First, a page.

Geeky Game Review: the Witcher 2: Assassins of Kings Enhanced Edition (Xbox360)
Last Updated on Monday, 30 April 2012 11:14 Written by LoganDX Tuesday, 1 May 2012 11:00
As a non-PC\pro-console gamer, I’ve never had a chance to explore the world that Geralt of Rivia occupies. The engrossing story, mature content and sword slashing action has been appealing to me for longer than I can remember. When CD Projekt RED announced they would be bringing over the The Witcher 2: Assassins of Kings to my beloved Xbox 360, I became a tad excited.
For those not familiar with the premise behind The Witcher, it follows the adventures of Geralt of Rivia, a unique brand of monster hunter. Possessed with innate magical skills, Geralt hires himself out to anybody with a scary problem and sacks full of coin. Not quite human, not quite mage, Geralt lives within and outside many worlds. His life is full of moral choices, beautiful lasses and big shiny swords. Its been a well received game for the mouse and keyboard set but how does it translate to the land of controllers?
No way can I get into this review without first diving into the graphics. CDPR busted their collective humps to make The Witcher’s visuals pop for its Xbox outing. The world is alive during all hours of the day and it shows. Everything is crisp and clear, once the engine catches up with it all. There were times the game looked more like a first gen game than the powerhouse it is. I’m not knocking the game for it because plenty of AAA titles have the same problem, even when installed to the hard drive. But once they do kick in, prepare to be wowed. If you liked the look of Skyrim, you will love what you see in the Witcher.
Winning the numerous battles in Geralt’s adventures comes down to slashing monstrosities with reckless abandon. Our protagonist has a handful of death-dealing weapons at his disposal although you more than likely will stick to either of his big, flesh slicing swords. The normal, steel variety is best suited for lopping body parts off of the human species and the silver series will achieve maximum killing on monsters, goblins and everything else that goes bump in the night. There’s also daggers, bombs and traps, you however won’t use them that much. Sliding your swords into the neck of a nearby enemy is such a visceral thrill that those options are easily forgotten.
The storyline ends up being one of my top five of the current gen. It hits you with the right amount of moral choices, not just black and white ones but those that have several tinges of grey. There were times that I had to really weigh the perceived consequences of my decisions. It wasn’t always a clear-cut “good guy\bad guy” route to finding the truth. And once you made that decision, you had to live with it. Just like in real life…except the sex. Unlike real life, Geralt can bed down quite a few ladies with no repercussions. Maybe he’ll be light a few Orens and in need of refreshment but other than that, he can traipse on like nothing happened. Don’t we all wish we could be that lucky?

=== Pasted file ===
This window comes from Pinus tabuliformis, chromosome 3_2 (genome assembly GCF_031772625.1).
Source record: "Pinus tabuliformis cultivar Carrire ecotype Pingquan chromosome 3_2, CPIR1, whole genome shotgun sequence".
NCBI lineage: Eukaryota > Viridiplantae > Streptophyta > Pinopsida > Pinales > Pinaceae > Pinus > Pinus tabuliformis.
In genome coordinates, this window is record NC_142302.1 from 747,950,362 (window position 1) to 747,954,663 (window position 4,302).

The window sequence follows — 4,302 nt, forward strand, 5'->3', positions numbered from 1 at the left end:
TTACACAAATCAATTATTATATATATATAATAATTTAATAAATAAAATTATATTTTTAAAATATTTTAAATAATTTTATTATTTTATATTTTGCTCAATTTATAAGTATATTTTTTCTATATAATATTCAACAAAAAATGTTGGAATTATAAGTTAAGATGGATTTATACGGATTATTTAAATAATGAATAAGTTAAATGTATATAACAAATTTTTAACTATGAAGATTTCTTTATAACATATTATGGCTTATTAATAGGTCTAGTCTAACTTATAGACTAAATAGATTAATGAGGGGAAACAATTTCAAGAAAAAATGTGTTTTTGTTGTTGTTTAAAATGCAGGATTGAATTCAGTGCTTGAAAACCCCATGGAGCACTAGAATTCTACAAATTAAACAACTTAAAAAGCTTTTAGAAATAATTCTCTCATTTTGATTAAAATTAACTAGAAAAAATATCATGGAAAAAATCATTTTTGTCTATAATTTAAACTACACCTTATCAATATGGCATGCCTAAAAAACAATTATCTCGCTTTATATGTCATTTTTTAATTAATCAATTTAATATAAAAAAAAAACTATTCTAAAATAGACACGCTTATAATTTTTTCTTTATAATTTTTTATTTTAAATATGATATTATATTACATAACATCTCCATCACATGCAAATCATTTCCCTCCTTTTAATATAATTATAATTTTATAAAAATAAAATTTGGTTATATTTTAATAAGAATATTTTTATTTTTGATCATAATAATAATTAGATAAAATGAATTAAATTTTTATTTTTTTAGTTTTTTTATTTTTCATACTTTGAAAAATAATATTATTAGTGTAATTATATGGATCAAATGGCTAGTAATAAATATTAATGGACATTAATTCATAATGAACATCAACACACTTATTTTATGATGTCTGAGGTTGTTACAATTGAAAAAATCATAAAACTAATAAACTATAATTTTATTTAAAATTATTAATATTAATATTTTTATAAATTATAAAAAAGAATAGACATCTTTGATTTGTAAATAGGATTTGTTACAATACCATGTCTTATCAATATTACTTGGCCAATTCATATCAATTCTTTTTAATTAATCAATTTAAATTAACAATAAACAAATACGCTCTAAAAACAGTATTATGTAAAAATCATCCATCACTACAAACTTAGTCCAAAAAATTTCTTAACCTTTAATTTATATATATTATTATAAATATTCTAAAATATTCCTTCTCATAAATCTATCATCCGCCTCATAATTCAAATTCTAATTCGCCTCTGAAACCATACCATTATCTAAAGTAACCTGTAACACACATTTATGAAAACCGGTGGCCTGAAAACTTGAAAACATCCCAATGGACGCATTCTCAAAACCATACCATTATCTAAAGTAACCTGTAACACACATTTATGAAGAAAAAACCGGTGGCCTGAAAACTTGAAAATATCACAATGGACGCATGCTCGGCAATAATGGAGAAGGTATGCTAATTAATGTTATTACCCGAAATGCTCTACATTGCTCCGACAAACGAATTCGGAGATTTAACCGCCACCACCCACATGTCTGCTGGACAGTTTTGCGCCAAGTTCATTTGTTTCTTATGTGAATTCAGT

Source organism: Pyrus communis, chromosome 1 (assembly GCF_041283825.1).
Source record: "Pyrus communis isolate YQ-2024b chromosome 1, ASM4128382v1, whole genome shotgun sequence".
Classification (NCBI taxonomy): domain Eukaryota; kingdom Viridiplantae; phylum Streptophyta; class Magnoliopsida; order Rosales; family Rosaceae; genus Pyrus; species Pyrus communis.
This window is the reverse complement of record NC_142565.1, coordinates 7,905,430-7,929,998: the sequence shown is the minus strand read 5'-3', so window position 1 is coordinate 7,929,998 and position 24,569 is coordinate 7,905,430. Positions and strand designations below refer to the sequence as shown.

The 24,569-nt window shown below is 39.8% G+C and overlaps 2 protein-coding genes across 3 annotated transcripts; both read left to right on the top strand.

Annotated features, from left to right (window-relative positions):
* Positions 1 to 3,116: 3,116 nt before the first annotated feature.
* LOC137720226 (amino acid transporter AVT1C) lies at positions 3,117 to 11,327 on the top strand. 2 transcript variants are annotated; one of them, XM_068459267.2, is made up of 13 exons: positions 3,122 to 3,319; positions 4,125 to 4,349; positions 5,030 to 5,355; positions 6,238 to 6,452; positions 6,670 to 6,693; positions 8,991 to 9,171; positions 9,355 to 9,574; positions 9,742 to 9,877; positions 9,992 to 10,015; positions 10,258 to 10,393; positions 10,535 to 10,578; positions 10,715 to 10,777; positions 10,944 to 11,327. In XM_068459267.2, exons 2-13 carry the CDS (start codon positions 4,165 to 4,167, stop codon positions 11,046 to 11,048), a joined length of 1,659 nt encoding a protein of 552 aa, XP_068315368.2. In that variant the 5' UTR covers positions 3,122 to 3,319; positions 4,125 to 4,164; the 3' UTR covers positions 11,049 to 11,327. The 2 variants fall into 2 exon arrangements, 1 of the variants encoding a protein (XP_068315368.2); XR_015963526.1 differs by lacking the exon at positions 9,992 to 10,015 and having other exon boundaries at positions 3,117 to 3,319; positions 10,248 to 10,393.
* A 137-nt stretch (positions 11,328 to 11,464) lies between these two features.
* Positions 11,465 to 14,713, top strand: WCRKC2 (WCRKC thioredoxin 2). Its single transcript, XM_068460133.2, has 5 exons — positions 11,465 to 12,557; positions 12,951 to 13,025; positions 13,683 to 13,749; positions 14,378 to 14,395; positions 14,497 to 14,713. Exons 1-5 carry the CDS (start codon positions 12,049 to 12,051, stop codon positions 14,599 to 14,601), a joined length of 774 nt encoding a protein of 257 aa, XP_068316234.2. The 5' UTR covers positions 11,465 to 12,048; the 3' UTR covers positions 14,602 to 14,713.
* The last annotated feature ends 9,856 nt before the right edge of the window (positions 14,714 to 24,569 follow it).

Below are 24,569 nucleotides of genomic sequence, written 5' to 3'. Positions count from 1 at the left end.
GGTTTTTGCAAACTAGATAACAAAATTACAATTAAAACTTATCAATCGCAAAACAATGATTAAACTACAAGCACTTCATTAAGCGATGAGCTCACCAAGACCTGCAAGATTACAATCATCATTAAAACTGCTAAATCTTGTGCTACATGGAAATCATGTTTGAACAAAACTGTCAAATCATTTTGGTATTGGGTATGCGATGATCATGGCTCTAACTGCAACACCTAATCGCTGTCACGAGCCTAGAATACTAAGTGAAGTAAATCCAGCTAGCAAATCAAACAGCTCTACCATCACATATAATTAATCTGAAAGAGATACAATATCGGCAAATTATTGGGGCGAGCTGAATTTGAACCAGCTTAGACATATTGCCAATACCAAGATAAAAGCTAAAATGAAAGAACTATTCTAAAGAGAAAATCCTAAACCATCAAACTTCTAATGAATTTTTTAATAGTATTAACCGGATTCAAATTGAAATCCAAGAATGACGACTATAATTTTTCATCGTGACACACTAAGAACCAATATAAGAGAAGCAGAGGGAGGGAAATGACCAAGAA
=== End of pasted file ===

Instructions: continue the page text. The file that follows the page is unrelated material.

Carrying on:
Maybe the main problem with the narrative flow is an assumption players will be familiar with events from the first game. I found myself scratching my head more than once, my face making that uncomfortable “HUH?” look more often than I liked. The way CDPR crafted the tale was at times like they expected anyone playing to have intimate knowledge of Geralt’s life before the game started up. I spent plenty of time looking up references just to get a better handle on just exactly what in the world was being talked about. Maybe the full retail version’s handbooks explained more things in depth. Don’t let it deter you though, you will love the story.
What issues could I have with the game? Sadly, I spent too much time comparing it to Skyrim. Certain things I got used to in Bethesda’s epic tale were noticeably absent from The Witcher 2. Objective markers for one. Main missions always had a mark to guide you where you needed to go but a portion of the side missions were beyond vague in execution. “Go do this” doesn’t cut it in this day and age. I, and I’m sure plenty of others, don’t need hand holding to accomplish goals but if I can’t find some guy out of the tons of NPCs wandering around to claim my reward, I’m going to become less than enthused. That’s something that happened a few times unfortunately.
Until very late in the game, the amount of swag Geralt can haul around is very limited and can’t be increased – save for one lone perk some players will miss. Might not seem like a big deal until you realize you have 200 pounds of crafting crap that you don’t know what to do with. Which brings me to the crafting system. The crafting in the game felt lazy. Geralt can pick up diagrams and he can hoard the necessary items to build said projects but he has to first pay a craftsman to do it for him. Which meant waiting for one to be available since they have business hours and all. I ended up sticking with basic armaments for most of the quest except for some late game frustratingly track down to build a wicked set of armor. Personally, I could have done without the needlessness of it and dealt more with knocking off baddies to find better loot.
With branching storylines, a large amount of endings, 16 I believe, 4 difficulties, and the arena mode, there is plenty to keep any gamer going back for more once they’ve completed their first trip in Geralt’s blood soaked boots. You owe it to yourselves to try it out, the story alone is worth the price of admission. Just beware, there’s plenty of sex and nudity if you’re bothered by things like that.
- The Witcher 2 Xbox 360 intro video hits a million views.(donthatethegeek.com)
- Hey Witcher fans, plenty of cool info is here. Comics, contests and more!(donthatethegeek.com)
- New Witcher 2 Enhanced Edition teaser knifes your eyes!(donthatethegeek.com)